Fibromyalgia grants raise eyebrows

Is fibromyalgia for real? The question keeps popping up, despite the protests of patient advocates and drugmakers alike. Their contention: That they are educating the public in general and medicine in particular about a real-but-misunderstood illness. But critics call Eli Lilly and Pfizer's spending on promotional expenses and grants to patient groups "disease-mongering."

In a long take from the Associated Press, the fibromyalgia question is sliced and diced. Is fibromyalgia just a convenient name for symptoms caused by other ailments? Or is it, as a Pfizer vice president told the wire service, "the evolution of greater awareness about a condition that has generally been neglected or poorly managed?"

Here are the numbers, according to the AP: Pfizer's Lyrica, approved for fibromyalgia treatment in mid-2007, saw sales rise to $702 million in the fourth quarter of 2008, compared with $395 million for the quarter before the new indication. Eli Lilly's Cymbalta got the fibromyalgia nod in June 2008, and it saw sales grow to $721 million in the most recent quarter, compared with $442 million in the first quarter of 2007.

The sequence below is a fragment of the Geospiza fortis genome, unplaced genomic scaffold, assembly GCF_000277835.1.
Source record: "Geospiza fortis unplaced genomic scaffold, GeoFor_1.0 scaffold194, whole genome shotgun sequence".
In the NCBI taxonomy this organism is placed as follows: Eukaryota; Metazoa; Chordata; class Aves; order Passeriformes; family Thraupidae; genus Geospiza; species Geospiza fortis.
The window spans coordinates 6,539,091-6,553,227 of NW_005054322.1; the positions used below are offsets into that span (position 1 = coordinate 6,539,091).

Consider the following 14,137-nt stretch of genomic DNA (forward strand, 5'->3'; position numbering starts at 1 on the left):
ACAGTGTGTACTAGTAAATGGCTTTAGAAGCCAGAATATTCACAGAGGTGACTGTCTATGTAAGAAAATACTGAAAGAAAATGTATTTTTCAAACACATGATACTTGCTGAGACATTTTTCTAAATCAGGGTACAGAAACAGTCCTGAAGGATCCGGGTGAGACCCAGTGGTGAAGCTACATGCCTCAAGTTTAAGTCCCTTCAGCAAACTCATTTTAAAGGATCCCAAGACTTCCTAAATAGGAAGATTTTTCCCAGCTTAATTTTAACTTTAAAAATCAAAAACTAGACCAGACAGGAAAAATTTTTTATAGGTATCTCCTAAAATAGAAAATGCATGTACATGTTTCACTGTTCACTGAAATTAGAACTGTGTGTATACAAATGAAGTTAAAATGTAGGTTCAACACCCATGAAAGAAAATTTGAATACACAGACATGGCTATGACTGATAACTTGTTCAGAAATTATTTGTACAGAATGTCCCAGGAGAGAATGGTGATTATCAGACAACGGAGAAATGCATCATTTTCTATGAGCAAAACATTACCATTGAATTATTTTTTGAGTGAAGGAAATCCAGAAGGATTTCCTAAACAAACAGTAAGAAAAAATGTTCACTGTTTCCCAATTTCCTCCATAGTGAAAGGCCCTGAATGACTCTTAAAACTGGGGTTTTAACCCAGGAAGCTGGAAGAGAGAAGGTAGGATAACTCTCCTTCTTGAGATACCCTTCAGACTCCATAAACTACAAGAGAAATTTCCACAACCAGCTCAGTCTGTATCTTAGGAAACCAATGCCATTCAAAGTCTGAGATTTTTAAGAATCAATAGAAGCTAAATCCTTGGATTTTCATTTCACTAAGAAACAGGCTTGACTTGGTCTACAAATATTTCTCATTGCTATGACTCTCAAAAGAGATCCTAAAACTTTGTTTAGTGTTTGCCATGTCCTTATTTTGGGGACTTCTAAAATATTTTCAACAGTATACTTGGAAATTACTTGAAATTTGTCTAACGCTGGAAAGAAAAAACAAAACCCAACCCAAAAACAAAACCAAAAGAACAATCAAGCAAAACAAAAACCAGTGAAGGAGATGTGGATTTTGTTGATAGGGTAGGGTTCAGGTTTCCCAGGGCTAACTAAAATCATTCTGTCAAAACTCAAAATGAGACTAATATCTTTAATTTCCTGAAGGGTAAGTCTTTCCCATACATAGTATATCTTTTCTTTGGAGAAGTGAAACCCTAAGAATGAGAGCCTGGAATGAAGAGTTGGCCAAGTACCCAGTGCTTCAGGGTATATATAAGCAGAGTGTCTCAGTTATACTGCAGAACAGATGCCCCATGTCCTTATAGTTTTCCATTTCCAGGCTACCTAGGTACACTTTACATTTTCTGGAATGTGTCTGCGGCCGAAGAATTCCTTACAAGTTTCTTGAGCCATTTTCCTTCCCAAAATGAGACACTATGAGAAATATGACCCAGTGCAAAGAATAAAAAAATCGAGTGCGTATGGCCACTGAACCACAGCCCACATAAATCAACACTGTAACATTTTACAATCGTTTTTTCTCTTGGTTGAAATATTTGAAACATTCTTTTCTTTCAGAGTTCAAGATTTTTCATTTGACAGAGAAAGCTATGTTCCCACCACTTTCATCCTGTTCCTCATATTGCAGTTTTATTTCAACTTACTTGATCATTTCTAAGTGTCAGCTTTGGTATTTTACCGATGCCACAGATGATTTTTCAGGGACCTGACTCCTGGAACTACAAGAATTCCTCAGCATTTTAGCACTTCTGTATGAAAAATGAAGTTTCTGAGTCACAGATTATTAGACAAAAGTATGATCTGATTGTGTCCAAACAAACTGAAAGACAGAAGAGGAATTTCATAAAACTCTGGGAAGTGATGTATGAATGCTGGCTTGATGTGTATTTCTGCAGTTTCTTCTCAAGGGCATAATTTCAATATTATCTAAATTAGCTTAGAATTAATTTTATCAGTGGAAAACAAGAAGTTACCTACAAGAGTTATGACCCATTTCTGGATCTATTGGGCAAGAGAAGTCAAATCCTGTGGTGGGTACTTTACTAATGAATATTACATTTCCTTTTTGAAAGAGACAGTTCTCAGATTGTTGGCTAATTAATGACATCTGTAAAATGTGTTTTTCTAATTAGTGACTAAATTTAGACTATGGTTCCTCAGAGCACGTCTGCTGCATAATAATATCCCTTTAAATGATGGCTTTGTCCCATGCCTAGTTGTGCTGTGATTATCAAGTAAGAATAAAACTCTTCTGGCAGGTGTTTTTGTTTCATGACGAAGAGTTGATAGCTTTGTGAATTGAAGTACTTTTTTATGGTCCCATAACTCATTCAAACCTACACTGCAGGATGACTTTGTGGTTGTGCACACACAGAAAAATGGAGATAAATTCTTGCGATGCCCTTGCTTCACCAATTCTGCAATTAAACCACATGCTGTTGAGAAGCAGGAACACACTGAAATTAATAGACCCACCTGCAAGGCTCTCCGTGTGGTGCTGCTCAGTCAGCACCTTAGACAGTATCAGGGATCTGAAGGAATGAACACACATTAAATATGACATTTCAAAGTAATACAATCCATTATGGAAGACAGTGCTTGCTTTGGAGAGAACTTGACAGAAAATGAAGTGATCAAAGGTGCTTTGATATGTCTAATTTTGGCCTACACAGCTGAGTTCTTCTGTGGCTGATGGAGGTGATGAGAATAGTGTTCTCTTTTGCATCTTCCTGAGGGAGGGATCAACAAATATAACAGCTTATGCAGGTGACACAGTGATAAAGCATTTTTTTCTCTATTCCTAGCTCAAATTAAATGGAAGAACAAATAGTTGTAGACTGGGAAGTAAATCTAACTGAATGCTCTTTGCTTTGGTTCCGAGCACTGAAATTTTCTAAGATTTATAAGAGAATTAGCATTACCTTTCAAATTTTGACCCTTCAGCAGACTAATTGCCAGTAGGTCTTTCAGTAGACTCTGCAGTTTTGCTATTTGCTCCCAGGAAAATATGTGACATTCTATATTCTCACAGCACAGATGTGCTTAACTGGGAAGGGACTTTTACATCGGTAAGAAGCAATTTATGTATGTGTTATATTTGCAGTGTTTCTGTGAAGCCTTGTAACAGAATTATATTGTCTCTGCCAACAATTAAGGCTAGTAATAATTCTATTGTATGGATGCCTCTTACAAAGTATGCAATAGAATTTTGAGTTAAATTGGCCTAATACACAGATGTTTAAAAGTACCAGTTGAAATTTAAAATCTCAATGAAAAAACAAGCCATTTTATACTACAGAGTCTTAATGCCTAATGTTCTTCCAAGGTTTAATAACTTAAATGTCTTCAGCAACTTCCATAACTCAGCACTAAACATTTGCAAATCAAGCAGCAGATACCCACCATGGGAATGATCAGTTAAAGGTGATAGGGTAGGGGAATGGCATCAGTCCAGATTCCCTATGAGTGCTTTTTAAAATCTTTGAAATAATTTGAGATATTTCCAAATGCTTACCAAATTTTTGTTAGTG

But the number that's causing all the talk is $6 million. Lilly and Pfizer gave that much during the first nine months of 2008 to not-for-profits, in support of medical conferences and educational campaigns about fibromyalgia. It may not sound like much, but critics say that the grants are very influential, spotlighting ailments and boosting the number of diagnoses. (You'll recall similar worries about restless legs syndrome.) Disease advocacy groups say that's good, because patients need to be treated; critics say it's bad and unnecessary. And the jury is still out.

- read the AP article

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